April 18, 2013 by Leave a comment

student debtStudents Learning Hard lesson About Debt

Once upon a time, in a galaxy (not) so far away, Dad had a job, Mom stayed at home, the mortgage was paid and the kids went to college for their future.

Now, Dad and Mom both have jobs; maybe the mortgage is being paid and if the kids are in college, they better have jobs lined up.

The amount of outstanding student debt is nearly $1 trillion. And a recent report from the New York Federal Reserve shows that debt is having a negative impact on the U.S. economy. The housing market depends on college graduates as a major source of new home buyers.

About 6.7 million of student borrowers, or 17 percent, are delinquent on their payments by three months or more; with the average balance on their loans being above $25,000.

Compounding the problem is that many of these borrowers no longer qualify for home loans. In 2005, nearly nine percent of 25- to 30-year-olds with student debt were granted a mortgage. By late last year, that percentage was down to just above four percent. The hardest hit segment were were those who owe $100,000 or more. A Pew Research Center survey found that the share of millennials who own their homes had fallen from 40 percent to 34 percent during the recession.

Young buyers now make up their smallest share of the housing market in more than a decade. (source CNBC.com)

Credit-rating firm Equifax said $3.5 billion in government and private student loans went bad in the first three months of 2013, the most since the company began keeping track. The U.S. Department of Education said 6.8 million federal student loan borrowers are now in default, representing $85 billion in debt. The Department’s Office of Inspector General found that more than $1.1 billion in defaulted student loans were mired in a system installed in 2011 by Xerox that is supposed to transfer defaulted loan accounts from servicing companies to private collection agencies. Those collection firms have the ability to garnish up to 15 percent of a borrower’s wages. But none of that can happen until the accounts are transferred.

The National Association of Realtors is also concerned and released this letter to Total Mortgage that was recently sent to Richard Cordray, the director Consumer Financial Protection Bureau regarding rules for Qualified Mortgages.

Below are excerpts:

“One significant aspect of the QM standard is a requirement that borrower payments on all debts, including those for their mortgage, car and student loan payments, be 43 percent or less of their total income. Though it may be a reasonable standard in many instances, the continued rise in student debt and the weak labor market may have a long term impact on the ability of many first time homebuyers to qualify under this standard, particularly lower income consumers. Many of these potential borrowers will find their student loan payments are a significant portion of their total monthly debt burden. As a result, many community banks and lenders will choose not to approve mortgage loans to a large number of these responsible and otherwise qualified borrowers. This scenario impacts not only those hoping to purchase their first home, but also homeowners looking to trade up to larger homes or refinance their existing mortgages.”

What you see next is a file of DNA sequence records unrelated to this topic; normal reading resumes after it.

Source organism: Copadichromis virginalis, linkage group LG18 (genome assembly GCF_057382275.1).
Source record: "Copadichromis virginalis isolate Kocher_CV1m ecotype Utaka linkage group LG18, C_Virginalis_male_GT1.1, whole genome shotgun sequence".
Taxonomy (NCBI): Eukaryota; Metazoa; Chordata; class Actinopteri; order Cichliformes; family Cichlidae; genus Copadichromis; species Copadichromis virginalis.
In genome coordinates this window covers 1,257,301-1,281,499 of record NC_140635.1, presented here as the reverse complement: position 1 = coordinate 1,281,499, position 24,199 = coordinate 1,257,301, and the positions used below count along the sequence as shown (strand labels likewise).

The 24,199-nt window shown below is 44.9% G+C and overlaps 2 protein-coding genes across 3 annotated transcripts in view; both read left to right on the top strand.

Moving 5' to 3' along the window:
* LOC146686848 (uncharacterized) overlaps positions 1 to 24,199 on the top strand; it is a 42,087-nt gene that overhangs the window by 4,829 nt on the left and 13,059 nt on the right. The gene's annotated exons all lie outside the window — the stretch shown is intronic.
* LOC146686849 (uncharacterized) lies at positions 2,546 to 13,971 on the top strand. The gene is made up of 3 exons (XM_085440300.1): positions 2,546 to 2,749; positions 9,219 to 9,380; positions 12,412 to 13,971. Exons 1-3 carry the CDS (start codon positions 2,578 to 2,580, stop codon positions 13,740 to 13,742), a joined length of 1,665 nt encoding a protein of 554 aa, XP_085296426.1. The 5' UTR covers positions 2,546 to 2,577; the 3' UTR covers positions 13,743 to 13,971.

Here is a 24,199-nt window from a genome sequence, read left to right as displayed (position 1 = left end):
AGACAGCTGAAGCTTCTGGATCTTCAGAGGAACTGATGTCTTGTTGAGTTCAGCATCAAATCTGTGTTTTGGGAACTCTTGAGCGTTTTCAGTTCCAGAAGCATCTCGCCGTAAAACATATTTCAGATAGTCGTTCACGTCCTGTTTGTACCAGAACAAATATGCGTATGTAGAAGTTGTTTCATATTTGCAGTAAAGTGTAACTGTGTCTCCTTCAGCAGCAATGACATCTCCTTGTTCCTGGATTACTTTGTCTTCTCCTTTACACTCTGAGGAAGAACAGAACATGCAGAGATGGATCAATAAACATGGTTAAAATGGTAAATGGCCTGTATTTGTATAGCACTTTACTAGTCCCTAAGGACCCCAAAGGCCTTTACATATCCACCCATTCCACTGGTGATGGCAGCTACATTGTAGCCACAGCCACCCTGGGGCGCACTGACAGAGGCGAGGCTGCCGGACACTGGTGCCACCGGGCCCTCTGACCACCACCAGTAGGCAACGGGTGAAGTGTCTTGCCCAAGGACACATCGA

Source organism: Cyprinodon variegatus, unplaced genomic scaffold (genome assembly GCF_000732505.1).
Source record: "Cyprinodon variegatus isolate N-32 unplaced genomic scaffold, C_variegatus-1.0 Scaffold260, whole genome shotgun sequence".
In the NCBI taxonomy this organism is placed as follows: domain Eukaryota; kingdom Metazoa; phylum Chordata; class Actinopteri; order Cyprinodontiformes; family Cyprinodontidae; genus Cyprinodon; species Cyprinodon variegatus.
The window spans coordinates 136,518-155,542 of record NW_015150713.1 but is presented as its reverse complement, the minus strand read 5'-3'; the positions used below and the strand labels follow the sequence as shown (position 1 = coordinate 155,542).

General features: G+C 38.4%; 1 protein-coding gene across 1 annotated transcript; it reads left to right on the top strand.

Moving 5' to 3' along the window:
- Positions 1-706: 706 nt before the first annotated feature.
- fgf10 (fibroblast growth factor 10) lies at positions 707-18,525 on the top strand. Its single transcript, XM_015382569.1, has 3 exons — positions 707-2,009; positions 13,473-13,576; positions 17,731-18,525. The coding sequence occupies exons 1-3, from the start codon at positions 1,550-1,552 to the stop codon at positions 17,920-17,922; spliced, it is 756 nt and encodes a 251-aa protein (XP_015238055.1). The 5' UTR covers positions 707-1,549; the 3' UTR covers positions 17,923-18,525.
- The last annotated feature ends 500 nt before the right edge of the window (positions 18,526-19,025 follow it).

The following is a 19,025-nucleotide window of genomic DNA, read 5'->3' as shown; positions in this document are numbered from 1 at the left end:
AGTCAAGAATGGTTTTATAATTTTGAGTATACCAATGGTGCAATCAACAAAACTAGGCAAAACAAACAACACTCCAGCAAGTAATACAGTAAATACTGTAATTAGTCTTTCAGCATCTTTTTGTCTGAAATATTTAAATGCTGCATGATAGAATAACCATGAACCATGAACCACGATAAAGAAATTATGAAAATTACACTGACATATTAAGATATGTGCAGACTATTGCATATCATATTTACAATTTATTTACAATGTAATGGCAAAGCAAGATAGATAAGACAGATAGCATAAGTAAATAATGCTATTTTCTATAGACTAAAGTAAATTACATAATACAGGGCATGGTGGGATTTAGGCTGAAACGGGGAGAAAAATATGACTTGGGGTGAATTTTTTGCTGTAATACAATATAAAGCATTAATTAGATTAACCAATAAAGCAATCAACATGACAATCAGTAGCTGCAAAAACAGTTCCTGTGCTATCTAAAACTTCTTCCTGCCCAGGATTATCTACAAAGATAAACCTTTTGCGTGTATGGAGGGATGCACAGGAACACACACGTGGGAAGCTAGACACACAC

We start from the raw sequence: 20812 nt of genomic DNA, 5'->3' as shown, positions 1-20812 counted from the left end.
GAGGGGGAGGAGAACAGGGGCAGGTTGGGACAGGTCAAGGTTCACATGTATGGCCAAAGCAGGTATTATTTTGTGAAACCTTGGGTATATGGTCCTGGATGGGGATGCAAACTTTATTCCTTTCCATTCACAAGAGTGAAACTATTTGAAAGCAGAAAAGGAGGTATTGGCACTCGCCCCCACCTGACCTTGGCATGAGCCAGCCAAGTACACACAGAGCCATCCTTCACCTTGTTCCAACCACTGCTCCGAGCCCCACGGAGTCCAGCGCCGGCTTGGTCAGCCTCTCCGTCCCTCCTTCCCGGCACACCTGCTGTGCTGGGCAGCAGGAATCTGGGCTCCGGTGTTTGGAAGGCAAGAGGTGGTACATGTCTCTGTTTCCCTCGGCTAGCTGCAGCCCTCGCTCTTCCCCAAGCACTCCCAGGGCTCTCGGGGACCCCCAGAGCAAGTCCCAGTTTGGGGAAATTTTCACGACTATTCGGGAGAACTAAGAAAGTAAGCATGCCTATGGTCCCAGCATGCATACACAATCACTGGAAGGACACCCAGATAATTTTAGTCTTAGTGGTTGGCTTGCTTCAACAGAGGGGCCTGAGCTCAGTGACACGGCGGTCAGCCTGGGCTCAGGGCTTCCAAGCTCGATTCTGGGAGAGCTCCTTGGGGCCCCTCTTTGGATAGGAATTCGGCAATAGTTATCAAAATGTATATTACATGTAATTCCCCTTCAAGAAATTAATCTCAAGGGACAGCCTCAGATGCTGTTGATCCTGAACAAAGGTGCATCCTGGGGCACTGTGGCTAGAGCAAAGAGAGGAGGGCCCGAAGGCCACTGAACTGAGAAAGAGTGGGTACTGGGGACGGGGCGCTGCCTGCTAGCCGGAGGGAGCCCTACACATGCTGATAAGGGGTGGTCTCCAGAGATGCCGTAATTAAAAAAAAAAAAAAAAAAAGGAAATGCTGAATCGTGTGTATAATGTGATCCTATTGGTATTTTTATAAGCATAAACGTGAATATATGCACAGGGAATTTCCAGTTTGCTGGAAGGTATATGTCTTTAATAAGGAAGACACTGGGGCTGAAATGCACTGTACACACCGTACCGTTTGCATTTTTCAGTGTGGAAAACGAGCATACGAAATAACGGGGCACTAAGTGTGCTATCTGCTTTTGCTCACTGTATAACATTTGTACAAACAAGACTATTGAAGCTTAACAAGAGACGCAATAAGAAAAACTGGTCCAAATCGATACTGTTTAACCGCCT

“The QM rule is the first of several that will impact access to mortgage finance and homeownership levels for graduates with a large amount of student debt. Two other pending regulations may also prevent a younger, debt burdened generation from accessing mortgage credit, based unnecessarily on high down payment requirements.”

Risk Retention and the Qualified Residential Mortgage (QRM)

“Under the proposed QRM definition, consumers unable to save for a down payment due to growing debt burdens will be denied access to the most reasonable loan terms.
In 2011, six regulators proposed a definition of a Qualified Residential Mortgage (QRM) as part of a broader Credit Risk Retention proposed rule as required by the Dodd-Frank Act. The QRM definition included standards that would require a 20 percent down payment and stringent debt-to-income ratio requirements. Should the continued rise of student loan debt impact the ability of responsible borrowers to save for a down payment, those borrowers will be unable to access the most affordable mortgage options. Though a vast majority of borrowers have been responsible and diligent in making their student loan payments, the ability of borrowers to save for many of the same reasons previous generations have including emergency savings, medical expenses, and down payments may become more difficult.”


Steve Viuker is a Brooklyn, New York business journalist.  He has covered real estate, small business and banking for numerous national online and print media.


Steve Viuker is a Brooklyn, New York business journalist. He has covered real estate, small business and banking for numerous national online and print media.

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